Austria is seeking something different to reopen its schools. After months of battling SARS-CoV-2, the government is asking students to test themselves twice a week before they can attend class. The country could become an example for the U.S., where many schools remain closed.

Last week, the U.S. Centers for Disease Control and Prevention encouraged elementary and secondary schools to reopen in the wake of a debate about how they could function amid the pandemic. School reopenings have also been prioritized by European governments, but the continent’s slow introduction of vaccines and the spread of highly infectious coronavirus variants mean that there are major risks.

Instructions on how to perform an antigen test.

Austria is taking this a step further, where testing numbers have been reaching an all-time high after recent PCR and antigen tests were expected to book a hair appointment. According to Die Presse, 1,522,739 antigen and PCR tests were carried out last Sunday. To allow people to access services, the government aims to meet a goal of up to 3.5 million tests per week with a combination of PCR and antigen tests. From March 1, up to five “living-room” antigen tests will be assigned to each person, which only require a shallow swab of the nasal cavity and can be performed at home. There will also be increased testing at schools and businesses. So far, 787 pharmacies and 730 companies are taking part in the free test campaign.

Schools have reopened this month after almost three months of distance learning. Initially, the reopening schedule will require all students to test once a week on Monday. This will later be raised to twice a week. Children will be able to collect their sample by turning a swab in their noses before inserting it into a cartridge, dropping a few drops of liquid on it and waiting for the result for 15 minutes. It is supposed to be “as easy as picking your nose”. To date, the Austrian government has ordered 24 million tests of this type from a Chinese manufacturer for what is equivalent to $2.90 each. Children in primary schools will be able to take the test home so that a parent can administer it. Older students will perform the test at school. Children with parents who refuse to participate in the mass-testing will have to continue remote learning. It is projected that a record of about 2.2 million tests will be administered in schools every week.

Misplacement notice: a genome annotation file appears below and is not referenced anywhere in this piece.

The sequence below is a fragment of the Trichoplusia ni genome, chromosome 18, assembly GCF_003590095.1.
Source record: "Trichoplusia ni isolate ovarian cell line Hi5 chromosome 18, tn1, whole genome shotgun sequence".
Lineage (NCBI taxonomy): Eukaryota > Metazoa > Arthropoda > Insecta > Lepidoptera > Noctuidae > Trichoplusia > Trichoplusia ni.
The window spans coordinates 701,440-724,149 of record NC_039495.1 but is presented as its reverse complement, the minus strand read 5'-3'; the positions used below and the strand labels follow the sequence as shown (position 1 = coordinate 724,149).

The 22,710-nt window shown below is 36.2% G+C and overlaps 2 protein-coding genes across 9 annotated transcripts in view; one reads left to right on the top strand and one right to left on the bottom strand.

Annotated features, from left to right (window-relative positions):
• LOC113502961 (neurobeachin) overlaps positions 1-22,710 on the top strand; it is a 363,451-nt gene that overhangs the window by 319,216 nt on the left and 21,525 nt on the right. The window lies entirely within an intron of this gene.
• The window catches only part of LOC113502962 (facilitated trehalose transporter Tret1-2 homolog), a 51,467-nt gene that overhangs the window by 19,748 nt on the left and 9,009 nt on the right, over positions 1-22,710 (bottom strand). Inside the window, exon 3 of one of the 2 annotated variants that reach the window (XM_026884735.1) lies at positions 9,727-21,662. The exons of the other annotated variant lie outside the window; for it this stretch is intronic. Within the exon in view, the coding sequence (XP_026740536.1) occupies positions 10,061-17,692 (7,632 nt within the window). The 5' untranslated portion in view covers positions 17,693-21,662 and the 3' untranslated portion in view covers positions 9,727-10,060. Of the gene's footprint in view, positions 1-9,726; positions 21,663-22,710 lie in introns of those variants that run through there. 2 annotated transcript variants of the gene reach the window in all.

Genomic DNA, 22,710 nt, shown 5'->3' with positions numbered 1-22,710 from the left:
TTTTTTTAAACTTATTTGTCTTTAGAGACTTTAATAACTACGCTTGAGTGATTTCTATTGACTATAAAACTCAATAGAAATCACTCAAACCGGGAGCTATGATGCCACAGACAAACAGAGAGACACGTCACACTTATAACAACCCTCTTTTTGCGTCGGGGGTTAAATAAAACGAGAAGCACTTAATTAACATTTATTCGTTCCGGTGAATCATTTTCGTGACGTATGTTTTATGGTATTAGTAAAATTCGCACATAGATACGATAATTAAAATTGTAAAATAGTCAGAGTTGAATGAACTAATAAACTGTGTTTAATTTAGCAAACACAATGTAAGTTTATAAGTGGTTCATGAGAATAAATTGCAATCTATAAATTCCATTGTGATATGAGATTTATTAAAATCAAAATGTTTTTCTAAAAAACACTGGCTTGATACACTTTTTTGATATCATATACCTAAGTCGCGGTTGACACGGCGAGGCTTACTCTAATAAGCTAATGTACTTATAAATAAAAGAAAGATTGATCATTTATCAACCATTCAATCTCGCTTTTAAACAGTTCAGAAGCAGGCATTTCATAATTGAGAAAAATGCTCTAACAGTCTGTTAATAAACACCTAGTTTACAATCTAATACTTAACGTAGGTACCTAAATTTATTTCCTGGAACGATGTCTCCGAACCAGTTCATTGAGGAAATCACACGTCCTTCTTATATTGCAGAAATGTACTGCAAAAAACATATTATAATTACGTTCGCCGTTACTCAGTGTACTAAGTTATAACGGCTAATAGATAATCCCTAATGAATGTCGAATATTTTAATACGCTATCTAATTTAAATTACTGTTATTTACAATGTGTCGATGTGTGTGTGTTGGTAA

In European schools, safety initiatives have varied widely, similar to the U.S., including increased hand-washing, staggered arrival and recess times, separate classes and compulsory mask-wearing, often only in hallways, sometimes everywhere. Austria has implemented a ‘triple safety net’ composed of three steps to cut infection risks in order to mitigate infections. This entails wearing N95 masks for children from the age of 14, performing routine testing and organizing classes and lessons in two shifts, where half of the students going to school on Monday and half of the students coming to school on Tuesday.

Compared to laboratory PCR tests, which are highly accurate but require more time to generate a result, antigen tests have often been criticized for their lower sensitivity. Yet, researchers say there is increasing evidence that repeated antigen testing can help distinguish the most contagious cases within large groups and help contain contamination.

Last week, 364 children and 172 teachers were positive out of 1.3 million tests across Austria. The low rate may be because the children were coming out of a months-long lockdown, but some scientists suggested the possibility that children were not correctly collecting samples.

Nonetheless, parents and students should not be fooled into a false sense of safety by negative tests. they only offer a snapshot of the infectiousness of a person on a given day. Other safety measures, such as mask-wearing and self-distancing, should continue to be mandatory.